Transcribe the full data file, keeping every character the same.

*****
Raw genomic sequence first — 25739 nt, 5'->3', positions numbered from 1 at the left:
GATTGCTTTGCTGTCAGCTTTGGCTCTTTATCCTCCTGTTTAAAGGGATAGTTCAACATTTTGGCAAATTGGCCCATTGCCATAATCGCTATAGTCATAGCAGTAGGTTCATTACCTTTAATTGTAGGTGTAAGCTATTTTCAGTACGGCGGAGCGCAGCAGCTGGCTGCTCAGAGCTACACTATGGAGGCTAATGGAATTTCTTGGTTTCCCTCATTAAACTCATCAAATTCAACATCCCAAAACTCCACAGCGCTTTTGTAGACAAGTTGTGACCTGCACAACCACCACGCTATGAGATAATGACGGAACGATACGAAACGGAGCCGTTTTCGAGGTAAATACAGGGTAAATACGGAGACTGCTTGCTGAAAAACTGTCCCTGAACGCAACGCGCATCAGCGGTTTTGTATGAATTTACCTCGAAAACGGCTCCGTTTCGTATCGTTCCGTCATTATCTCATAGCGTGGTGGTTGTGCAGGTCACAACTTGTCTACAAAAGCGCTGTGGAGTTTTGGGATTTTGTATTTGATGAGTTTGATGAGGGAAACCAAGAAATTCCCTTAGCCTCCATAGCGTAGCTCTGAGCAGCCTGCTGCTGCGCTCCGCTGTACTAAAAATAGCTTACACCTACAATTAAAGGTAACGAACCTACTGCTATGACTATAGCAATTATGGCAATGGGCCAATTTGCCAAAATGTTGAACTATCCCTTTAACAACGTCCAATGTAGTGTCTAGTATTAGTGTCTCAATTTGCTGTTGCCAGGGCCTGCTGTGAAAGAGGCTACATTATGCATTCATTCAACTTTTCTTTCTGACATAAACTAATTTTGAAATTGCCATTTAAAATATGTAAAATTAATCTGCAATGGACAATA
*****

Raw genomic sequence first — 25739 nt, 5'->3', positions numbered from 1 at the left:
GATTGCTTTGCTGTCAGCTTTGGCTCTTTATCCTCCTGTTTAAAGGGATAGTTCAACATTTTGGCAAATTGGCCCATTGCCATAATCGCTATAGTCATAGCAGTAGGTTCATTACCTTTAATTGTAGGTGTAAGCTATTTTCAGTACGGCGGAGCGCAGCAGCTGGCTGCTCAGAGCTACACTATGGAGGCTAATGGAATTTCTTGGTTTCCCTCATTAAACTCATCAAATTCAACATCCCAAAACTCCACAGCGCTTTTGTAGACAAGTTGTGACCTGCACAACCACCACGCTATGAGATAATGACGGAACGATACGAAACGGAGCCGTTTTCGAGGTAAATACAGGGTAAATACGGAGACTGCTTGCTGAAAAACTGTCCCTGAACGCAACGCGCATCAGCGGTTTTGTATGAATTTACCTCGAAAACGGCTCCGTTTCGTATCGTTCCGTCATTATCTCATAGCGTGGTGGTTGTGCAGGTCACAACTTGTCTACAAAAGCGCTGTGGAGTTTTGGGATTTTGTATTTGATGAGTTTGATGAGGGAAACCAAGAAATTCCCTTAGCCTCCATAGCGTAGCTCTGAGCAGCCTGCTGCTGCGCTCCGCTGTACTAAAAATAGCTTACACCTACAATTAAAGGTAACGAACCTACTGCTATGACTATAGCAATTATGGCAATGGGCCAATTTGCCAAAATGTTGAACTATCCCTTTAACAACGTCCAATGTAGTGTCTAGTATTAGTGTCTCAATTTGCTGTTGCCAGGGCCTGCTGTGAAAGAGGCTACATTATGCATTCATTCAACTTTTCTTTCTGACATAAACTAATTTTGAAATTGCCATTTAAAATATGTAAAATTAATCTGCAATGGACAATA